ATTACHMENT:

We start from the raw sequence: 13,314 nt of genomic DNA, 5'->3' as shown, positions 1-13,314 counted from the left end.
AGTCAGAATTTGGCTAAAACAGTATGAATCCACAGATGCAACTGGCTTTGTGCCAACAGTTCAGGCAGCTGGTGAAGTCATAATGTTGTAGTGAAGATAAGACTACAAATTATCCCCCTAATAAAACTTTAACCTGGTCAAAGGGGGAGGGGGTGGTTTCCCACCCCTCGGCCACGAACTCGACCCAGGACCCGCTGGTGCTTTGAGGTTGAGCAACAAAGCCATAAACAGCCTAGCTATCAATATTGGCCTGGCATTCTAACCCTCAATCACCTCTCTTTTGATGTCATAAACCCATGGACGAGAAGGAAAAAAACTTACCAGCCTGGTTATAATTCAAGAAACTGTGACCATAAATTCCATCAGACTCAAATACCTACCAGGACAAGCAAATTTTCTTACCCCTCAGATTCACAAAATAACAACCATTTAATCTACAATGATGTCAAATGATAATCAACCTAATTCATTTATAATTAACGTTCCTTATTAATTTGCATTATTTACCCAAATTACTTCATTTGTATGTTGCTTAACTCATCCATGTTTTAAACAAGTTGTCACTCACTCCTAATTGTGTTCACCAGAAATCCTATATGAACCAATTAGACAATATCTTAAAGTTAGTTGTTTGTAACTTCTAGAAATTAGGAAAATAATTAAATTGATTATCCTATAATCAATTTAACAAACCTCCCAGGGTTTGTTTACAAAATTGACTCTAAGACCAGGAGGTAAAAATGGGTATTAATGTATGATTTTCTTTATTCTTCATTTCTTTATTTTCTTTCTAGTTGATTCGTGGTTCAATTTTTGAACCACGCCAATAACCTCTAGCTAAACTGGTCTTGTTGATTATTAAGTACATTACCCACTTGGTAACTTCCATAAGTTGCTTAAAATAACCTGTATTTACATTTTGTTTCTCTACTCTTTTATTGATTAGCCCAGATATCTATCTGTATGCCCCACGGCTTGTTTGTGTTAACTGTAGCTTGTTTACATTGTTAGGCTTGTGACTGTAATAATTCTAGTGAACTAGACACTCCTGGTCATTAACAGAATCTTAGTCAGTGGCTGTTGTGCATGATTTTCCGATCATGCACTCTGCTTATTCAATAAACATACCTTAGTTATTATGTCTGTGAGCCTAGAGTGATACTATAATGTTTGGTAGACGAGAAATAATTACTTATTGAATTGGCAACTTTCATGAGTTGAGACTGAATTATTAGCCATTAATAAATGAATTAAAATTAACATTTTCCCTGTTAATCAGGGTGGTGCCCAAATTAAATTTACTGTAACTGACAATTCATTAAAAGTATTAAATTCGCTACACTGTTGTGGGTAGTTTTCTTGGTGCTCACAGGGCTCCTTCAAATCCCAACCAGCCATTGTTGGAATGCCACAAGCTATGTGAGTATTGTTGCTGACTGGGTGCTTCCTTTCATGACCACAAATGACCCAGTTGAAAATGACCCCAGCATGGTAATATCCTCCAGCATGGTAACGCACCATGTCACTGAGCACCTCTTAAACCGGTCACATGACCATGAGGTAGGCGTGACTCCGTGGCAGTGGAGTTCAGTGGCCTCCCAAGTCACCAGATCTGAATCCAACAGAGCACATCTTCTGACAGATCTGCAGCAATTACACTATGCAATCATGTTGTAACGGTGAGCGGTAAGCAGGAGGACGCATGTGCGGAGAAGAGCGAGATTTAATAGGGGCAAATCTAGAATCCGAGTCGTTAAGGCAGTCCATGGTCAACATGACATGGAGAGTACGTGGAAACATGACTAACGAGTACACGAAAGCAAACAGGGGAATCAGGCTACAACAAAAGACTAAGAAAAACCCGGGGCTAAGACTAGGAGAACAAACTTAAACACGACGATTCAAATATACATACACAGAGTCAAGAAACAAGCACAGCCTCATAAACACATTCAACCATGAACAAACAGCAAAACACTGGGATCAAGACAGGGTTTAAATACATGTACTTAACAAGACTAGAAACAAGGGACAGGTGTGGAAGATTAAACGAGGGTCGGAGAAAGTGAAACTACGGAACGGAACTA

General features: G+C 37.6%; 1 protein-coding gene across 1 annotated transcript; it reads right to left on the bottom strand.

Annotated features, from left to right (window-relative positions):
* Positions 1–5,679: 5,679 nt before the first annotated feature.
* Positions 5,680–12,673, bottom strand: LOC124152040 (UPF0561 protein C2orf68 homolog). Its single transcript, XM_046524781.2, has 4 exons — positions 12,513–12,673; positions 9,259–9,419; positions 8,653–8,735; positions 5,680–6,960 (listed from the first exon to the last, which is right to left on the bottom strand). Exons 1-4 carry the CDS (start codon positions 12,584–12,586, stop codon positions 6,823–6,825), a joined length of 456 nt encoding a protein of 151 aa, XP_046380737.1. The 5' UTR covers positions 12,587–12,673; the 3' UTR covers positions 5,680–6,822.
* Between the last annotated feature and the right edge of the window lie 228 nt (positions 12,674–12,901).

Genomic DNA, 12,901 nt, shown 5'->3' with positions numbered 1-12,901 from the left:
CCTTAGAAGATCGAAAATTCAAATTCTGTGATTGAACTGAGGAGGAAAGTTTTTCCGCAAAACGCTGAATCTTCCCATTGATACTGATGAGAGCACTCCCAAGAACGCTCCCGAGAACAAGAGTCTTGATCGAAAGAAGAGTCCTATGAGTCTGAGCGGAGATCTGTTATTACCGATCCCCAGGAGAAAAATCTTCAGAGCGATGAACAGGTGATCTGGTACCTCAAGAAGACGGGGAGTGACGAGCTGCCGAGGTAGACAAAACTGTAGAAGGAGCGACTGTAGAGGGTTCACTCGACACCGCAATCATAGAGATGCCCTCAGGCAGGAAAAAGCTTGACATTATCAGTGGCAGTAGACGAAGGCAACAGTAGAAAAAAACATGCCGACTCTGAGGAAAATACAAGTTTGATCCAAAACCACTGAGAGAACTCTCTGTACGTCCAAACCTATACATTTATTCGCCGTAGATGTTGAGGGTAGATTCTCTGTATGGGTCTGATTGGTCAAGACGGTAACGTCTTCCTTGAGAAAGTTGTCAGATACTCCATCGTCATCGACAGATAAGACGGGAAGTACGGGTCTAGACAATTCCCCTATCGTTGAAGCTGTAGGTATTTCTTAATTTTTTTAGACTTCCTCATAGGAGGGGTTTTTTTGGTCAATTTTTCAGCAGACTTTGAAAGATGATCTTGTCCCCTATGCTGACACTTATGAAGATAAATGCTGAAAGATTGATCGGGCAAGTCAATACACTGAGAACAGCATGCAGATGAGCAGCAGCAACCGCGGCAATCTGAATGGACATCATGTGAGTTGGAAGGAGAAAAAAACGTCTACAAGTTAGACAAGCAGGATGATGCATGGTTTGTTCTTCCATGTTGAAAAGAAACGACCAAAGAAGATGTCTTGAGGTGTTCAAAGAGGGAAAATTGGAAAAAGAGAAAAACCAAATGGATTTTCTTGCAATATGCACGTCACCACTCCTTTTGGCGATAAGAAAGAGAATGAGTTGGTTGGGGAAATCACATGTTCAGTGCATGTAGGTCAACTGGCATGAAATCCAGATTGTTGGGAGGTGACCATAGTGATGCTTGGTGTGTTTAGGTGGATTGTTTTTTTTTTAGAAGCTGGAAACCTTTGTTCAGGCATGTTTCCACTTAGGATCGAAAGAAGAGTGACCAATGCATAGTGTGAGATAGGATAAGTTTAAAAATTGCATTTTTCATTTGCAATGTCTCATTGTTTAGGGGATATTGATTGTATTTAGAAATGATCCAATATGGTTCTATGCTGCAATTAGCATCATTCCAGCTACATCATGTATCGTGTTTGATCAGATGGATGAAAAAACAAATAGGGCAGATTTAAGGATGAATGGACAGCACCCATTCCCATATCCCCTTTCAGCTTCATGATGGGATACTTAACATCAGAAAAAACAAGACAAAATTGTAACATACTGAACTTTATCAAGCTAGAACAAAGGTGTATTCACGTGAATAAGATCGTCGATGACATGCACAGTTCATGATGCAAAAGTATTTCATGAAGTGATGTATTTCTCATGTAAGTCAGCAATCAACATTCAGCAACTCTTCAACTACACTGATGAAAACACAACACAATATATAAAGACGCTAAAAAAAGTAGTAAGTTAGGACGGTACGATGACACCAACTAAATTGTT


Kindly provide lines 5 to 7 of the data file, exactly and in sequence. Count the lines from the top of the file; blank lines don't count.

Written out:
* Positions 1–5,679: 5,679 nt before the first annotated feature.
* Positions 5,680–12,673, bottom strand: LOC124152040 (UPF0561 protein C2orf68 homolog). Its single transcript, XM_046524781.2, has 4 exons — positions 12,513–12,673; positions 9,259–9,419; positions 8,653–8,735; positions 5,680–6,960 (listed from the first exon to the last, which is right to left on the bottom strand). Exons 1-4 carry the CDS (start codon positions 12,584–12,586, stop codon positions 6,823–6,825), a joined length of 456 nt encoding a protein of 151 aa, XP_046380737.1. The 5' UTR covers positions 12,587–12,673; the 3' UTR covers positions 5,680–6,822.
* Between the last annotated feature and the right edge of the window lie 228 nt (positions 12,674–12,901).